Scientists have used the world's largest robotic telescope to make the earliest-ever measurement of the optical polarisation* of a Gamma Ray Burst (GRB) just 203 seconds after the start of the cosmic explosion. This finding, which provides new insight into GRB physics, is published in Science today (15th March 2007).
The scientists from Liverpool John Moores University and colleagues in the UK, Italy, France and Slovenia used the Liverpool Telescope on the island of La Palma and its novel new polarimeter, RINGO, to perform the measurement following detection of the burst by NASA's Swift satellite.
New Mothers' Room opens
Two small Fermilabbers enjoy a comfortable seat in the newly opened Mothers' Room in Wilson Hall.
The Employee Relations Office celebrated the grand opening of the Fermilab Mothers' Room yesterday, with Director Pier Oddone participating in the ribbon-cutting ceremony. The room, located in Wilson Hall 9NW, will help ease the transition for new mothers who return to work after giving birth and are continuing to nurse their infants. New moms will find a comfortable, private room and expressing equipment, in addition to a network of resources for working mothers. Project leader Heather Sidman of Employee Relations is "excited that we can be proactive about making women feel comfortable" while they nurse.
Jen Adelman-McCarthy of the Sloan Digital Sky Survey described her use of a cardboard box for privacy when she would express milk for her 7-month-old daughter. "Who wants to make their baby's lunch in the bathroom?" she said. "You wouldn't want to make your own lunch in there." She added that the room provides a relaxing environment during the process.
"We're happy to be able to provide this room where women can nurse in peace and enjoy this very special moment," Oddone said. "It's a great way to provide for families in the workplace."
Find more inforamtion on the Mothers at Work Website
Cornell University moves forward on vertical electropolishing
set up at Cornell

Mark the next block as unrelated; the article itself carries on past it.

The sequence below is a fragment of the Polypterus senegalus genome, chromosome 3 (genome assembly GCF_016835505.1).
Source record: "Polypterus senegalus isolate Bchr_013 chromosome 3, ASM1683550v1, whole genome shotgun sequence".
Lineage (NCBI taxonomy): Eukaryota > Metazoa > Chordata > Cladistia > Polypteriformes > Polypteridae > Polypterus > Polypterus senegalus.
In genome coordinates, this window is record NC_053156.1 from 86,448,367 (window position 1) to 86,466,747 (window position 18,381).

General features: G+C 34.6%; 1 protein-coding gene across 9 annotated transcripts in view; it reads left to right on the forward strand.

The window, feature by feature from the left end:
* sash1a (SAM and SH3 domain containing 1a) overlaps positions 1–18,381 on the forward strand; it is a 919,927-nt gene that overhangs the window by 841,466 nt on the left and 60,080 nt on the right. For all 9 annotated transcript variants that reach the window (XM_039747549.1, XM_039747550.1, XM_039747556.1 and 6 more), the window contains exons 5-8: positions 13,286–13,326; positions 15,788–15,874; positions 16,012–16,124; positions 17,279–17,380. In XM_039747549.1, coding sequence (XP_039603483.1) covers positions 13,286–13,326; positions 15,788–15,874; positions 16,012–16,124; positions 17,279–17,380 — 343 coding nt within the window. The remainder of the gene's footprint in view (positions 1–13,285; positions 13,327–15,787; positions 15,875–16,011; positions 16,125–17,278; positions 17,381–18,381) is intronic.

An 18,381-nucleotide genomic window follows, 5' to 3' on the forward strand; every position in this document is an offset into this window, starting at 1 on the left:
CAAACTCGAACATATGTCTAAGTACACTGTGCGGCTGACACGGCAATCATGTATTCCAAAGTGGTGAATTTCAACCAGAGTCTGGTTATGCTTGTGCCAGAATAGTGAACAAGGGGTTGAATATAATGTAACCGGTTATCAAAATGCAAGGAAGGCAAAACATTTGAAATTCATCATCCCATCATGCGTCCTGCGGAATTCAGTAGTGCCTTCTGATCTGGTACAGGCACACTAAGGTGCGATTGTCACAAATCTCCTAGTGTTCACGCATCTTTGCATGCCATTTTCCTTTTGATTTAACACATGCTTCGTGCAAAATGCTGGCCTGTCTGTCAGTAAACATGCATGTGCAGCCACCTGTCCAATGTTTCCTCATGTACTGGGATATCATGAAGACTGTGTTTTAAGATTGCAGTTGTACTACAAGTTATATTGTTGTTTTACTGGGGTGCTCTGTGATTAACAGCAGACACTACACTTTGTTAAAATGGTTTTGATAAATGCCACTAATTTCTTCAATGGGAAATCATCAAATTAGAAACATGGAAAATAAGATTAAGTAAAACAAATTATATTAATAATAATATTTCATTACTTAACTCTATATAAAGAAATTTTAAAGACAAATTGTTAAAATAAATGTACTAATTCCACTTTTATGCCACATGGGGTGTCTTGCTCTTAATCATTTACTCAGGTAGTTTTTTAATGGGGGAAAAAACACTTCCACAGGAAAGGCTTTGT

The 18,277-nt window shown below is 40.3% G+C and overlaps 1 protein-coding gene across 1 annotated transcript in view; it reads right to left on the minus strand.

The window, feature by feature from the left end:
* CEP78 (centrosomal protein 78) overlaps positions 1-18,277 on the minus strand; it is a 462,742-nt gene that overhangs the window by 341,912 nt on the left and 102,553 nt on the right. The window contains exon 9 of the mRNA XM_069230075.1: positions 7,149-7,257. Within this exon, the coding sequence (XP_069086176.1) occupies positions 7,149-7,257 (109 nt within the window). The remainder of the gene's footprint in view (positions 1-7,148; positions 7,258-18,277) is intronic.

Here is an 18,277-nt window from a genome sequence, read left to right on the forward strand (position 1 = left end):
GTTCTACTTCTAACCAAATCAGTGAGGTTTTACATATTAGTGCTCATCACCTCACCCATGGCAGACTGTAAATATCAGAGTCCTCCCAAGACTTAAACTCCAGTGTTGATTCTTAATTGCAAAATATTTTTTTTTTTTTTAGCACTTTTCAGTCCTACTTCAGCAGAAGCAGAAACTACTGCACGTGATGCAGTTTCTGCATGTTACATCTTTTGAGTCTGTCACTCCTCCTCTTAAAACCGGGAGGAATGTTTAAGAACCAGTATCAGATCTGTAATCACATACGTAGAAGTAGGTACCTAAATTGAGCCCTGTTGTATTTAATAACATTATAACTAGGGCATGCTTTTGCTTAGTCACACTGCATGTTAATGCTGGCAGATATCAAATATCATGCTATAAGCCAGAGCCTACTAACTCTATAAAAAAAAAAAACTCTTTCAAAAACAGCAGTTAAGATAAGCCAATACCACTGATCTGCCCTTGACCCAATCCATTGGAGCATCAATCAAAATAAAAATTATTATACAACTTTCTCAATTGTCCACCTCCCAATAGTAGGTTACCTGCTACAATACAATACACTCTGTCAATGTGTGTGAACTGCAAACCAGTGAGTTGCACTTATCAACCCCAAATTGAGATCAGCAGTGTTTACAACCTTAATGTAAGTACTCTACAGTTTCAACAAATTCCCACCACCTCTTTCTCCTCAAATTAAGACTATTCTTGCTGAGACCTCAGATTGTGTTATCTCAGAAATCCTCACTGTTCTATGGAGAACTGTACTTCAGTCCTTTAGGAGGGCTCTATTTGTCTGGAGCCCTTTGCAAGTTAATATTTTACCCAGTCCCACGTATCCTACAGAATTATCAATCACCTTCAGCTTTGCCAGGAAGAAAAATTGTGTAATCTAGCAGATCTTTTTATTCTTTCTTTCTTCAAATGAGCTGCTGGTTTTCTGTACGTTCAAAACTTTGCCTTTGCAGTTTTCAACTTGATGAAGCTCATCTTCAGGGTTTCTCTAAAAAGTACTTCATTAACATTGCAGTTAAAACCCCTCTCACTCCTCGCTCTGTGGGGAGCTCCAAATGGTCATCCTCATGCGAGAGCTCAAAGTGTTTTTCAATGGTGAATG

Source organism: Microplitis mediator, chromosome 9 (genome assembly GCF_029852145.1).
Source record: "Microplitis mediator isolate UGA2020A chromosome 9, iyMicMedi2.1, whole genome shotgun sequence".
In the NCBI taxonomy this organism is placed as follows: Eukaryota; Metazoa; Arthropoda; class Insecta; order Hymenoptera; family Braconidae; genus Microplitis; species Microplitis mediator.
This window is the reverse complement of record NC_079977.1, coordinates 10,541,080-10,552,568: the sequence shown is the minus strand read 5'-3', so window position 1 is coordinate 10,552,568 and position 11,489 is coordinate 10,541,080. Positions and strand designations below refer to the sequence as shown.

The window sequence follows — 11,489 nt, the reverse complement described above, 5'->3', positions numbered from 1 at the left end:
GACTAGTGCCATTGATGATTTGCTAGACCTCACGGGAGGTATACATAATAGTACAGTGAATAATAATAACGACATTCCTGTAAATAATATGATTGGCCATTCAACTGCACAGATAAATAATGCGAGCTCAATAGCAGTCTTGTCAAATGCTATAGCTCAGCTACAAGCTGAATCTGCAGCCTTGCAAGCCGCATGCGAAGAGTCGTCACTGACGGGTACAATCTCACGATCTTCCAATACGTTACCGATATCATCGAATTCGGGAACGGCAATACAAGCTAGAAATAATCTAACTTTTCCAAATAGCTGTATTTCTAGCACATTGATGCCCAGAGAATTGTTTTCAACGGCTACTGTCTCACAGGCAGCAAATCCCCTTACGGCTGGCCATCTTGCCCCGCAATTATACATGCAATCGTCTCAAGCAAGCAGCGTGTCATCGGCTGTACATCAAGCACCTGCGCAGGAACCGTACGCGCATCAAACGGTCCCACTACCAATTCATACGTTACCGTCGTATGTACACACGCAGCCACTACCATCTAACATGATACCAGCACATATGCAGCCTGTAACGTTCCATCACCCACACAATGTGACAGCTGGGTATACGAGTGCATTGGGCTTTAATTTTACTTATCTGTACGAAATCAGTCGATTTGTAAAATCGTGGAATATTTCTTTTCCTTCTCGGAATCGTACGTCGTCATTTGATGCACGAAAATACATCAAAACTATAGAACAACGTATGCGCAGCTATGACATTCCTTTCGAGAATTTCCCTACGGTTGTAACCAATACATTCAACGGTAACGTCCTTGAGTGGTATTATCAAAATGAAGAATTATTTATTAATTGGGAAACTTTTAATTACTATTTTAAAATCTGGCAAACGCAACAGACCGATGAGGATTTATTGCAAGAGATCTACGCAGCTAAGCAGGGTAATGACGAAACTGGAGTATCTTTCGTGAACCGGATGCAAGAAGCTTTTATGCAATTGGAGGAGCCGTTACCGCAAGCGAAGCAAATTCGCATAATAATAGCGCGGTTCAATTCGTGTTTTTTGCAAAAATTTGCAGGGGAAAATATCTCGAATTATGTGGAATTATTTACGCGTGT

Recent results from Cornell University demonstrated that a new method of electropolishing superconducting cavities may hold promise for the International Linear Collider. For the past two years, Cornell scientists have been developing an electropolishing method that treats cavities vertically as opposed to the traditional horizontal orientation developed by KEK. Cornell recently applied this new vertical method to a nine-cell ILC cavity for the first time and achieved positive results. "This is the first step to show the viability of the new method," says Cornell physicist Hasan Padamsee.
What is this? Christine Ader from AD's Mechanical Support Department sent this photo taken by Denny Gaw, also from TD.
"It would be great if people tried to guess what this is," she writes. (Hint: You probably need to be an engineer or technician to get this; we never would have figured it out on our own.) FT will run the answer Monday.
The Next Fermi Kyuki-Do Martial Arts Class begins on April 2
Kyuki-Do combines the strikes of Taekwon-Do, the throwing and grappling techniques of Judo and Jujitsu, the joint locks of Hapki-Do, and the practice of Kobudo (traditional weapons) into one art. Classes are held on Monday and Wednesday from 5 - 6 p.m. at the Recreation Facility in the Village. Teacher Bruce Worthel will focus on a practical self-defense that can be used by women or men. You will learn kicks, blocks, hand techniques, throws, pins, self-defense, and forms that will teach you balance, power, and grace.
Register through the Recreation Office; classes cost $45 per 6-week session. You must be a member of the recreation facility to join.
Photomicrography Art Reception
A Reception for Nikon's 2006
Small World Photomicrography Competition will be held from 5-7 p.m. today on the second floor crossover. Everyone is welcome to attend.
New classified ads have been posted on Fermilab Today.